Nobody symbolizes the American Dream better than John Waters. I’m sure I’ve said that before, but every time he makes a new movie, publishes a new book, or heads out on a new tour, I think it bears repeating. Waters has managed to turn his perverse obsessions into semi-fame and semi-fortune. At the time it would have been unimaginable that the guy who made Desperate Living or Female Trouble would ever sniff mainstream success. Waters has managed this feat without ever compromising or “selling out”. In fact he seems to be getting more randy with age. From his last film, A Dirty Shame, to his previous book Role Models, to his latest book Carsick, the tawdry tales keep getting more graphic.
The conceit of Carsick is pretty great. Waters decides to hitchhike from Baltimore to San Francisco and document the proceedings in a book. Carsick is divided into 3 parts; a novella where the idealized version of his trip plays out, a novella where his nightmare trip unfolds, and the final version based on what really happened.
The two novellas are pure Waters. The novellas’ chapters recount each fictitious ride he receives along the way, and they play out like classic scenes from his movies. In his “good ride” novella, Waters partakes in a bank robbery, becomes a sideshow freak at a hipster carnival filled with malfunctioning rides, reconnects with Edith Massey, and has a sexual encounter while in the passenger seat of a car in a demolition derby. At 66 years of age, Waters still revels in shedding light on the weirdest subcultures and fetishes. At one point he gets a ride from an “alternative librarian” distributing obscure genres of literature such as “womb raiders”. “Are you familiar with that genre?” the librarian asks. Waters replies, “You mean women who tell their husbands they’re pregnant when they’re not and then follow real pregnant ones, kill them, cut out their babies and take them home claiming they’ve just given birth.” Carsick is a real joyride, let me tell you.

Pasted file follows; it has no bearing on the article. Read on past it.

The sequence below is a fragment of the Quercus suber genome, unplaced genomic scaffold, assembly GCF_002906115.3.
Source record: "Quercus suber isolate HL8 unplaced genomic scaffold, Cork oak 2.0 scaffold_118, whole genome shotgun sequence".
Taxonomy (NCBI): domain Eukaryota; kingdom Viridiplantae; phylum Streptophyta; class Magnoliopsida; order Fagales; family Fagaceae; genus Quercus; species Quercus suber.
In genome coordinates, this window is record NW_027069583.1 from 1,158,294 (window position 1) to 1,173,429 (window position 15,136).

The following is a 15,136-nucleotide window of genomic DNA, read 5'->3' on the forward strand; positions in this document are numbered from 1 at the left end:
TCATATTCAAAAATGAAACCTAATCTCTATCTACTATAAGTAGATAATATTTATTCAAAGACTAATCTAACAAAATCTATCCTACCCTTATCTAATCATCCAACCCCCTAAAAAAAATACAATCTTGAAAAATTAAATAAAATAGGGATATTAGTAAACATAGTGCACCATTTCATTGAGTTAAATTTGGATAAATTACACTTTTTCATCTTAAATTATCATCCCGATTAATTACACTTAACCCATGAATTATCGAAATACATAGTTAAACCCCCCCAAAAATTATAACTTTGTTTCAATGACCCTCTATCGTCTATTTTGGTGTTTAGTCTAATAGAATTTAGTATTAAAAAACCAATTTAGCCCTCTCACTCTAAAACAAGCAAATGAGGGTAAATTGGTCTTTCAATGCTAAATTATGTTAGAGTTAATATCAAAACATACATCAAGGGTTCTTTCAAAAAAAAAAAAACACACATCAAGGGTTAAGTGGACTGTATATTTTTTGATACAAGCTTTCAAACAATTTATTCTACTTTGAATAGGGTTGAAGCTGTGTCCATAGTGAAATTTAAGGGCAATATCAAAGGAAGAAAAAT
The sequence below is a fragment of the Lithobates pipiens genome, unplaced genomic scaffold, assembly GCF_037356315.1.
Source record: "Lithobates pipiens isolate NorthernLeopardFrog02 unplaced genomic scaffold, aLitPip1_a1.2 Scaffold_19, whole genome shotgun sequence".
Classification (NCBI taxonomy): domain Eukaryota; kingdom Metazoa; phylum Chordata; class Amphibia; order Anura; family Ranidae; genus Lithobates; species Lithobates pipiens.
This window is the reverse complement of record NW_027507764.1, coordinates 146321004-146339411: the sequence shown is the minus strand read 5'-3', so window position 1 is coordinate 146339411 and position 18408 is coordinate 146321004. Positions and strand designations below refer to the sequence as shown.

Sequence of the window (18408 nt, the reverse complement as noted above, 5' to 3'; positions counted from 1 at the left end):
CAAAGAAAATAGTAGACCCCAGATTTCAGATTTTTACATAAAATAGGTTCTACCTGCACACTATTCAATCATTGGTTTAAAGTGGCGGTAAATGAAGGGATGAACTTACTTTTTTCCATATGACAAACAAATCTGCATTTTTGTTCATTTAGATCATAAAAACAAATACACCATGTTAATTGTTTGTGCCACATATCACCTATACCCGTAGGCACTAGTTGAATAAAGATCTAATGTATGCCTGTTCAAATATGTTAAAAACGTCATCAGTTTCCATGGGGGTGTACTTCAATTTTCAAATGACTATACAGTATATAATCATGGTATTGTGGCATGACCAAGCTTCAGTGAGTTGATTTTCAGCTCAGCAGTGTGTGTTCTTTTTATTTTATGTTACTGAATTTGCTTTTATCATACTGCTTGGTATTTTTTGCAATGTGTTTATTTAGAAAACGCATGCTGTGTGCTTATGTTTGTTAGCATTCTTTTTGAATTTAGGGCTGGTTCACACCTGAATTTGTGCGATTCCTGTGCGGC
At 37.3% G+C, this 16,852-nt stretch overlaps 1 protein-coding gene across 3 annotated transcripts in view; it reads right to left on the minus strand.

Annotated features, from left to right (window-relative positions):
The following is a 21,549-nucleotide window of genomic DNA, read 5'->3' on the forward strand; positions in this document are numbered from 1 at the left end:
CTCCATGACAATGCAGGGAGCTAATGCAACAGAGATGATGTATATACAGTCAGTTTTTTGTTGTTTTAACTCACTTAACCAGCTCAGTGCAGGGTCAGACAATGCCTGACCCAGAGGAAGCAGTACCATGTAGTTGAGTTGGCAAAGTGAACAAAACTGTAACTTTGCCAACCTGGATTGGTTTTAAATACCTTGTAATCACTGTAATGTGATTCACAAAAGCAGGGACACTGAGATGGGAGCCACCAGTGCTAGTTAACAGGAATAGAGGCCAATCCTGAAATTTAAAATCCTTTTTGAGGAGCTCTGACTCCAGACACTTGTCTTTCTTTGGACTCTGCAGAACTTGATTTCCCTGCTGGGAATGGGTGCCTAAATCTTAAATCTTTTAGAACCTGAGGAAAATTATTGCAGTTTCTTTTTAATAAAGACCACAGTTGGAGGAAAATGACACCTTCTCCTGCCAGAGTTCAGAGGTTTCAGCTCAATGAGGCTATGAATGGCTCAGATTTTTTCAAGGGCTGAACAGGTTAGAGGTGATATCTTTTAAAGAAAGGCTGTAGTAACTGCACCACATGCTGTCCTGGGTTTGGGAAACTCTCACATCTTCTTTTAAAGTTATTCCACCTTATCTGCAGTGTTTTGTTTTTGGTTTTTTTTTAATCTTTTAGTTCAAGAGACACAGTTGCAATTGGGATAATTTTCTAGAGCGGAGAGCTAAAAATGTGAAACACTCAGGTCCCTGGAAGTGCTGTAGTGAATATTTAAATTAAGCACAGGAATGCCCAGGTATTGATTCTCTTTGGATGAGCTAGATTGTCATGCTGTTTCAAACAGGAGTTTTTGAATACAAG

The brilliance of Carsick is that if you listed the characters he meets in the “good ride” version of his trip alongside the miscreants he meets in the “bad ride” version of the trip, you’d be hard pressed to figure out which people belonged to which novella. Everybody seems like a renegade from a Pink Flamingos universe. In the nightmare novella, his past literally comes back to haunt him. In one case, a killer he has made fun of in Shock Value is back from the dead, picking him up for a ride, and out to seek her revenge. It’s fun to watch Waters’ discomfort as he tangles with some of these fantastic creations.
Waters’ actual hitchhiking experience is a far cry from either of his novellas. The drama and tension revolve around mundane hitchhiking concerns. Will he get a ride? Will it stop raining? Will he have to sleep in the bushes? Will he ever get out of Kansas? Waters seems humbled by the experience and comes across as grateful for every ride he receives. Sometimes he’s recognized and sometimes he’s not, but he is actually coming into contact with big parts of America that he has never dared step foot in. He shops at a Walmart, dines at Ruby Tuesday’s, and meets people he would otherwise never come into contact with. It may not be as dramatic as the offerings in his novella, but dare I say, it’s sweet.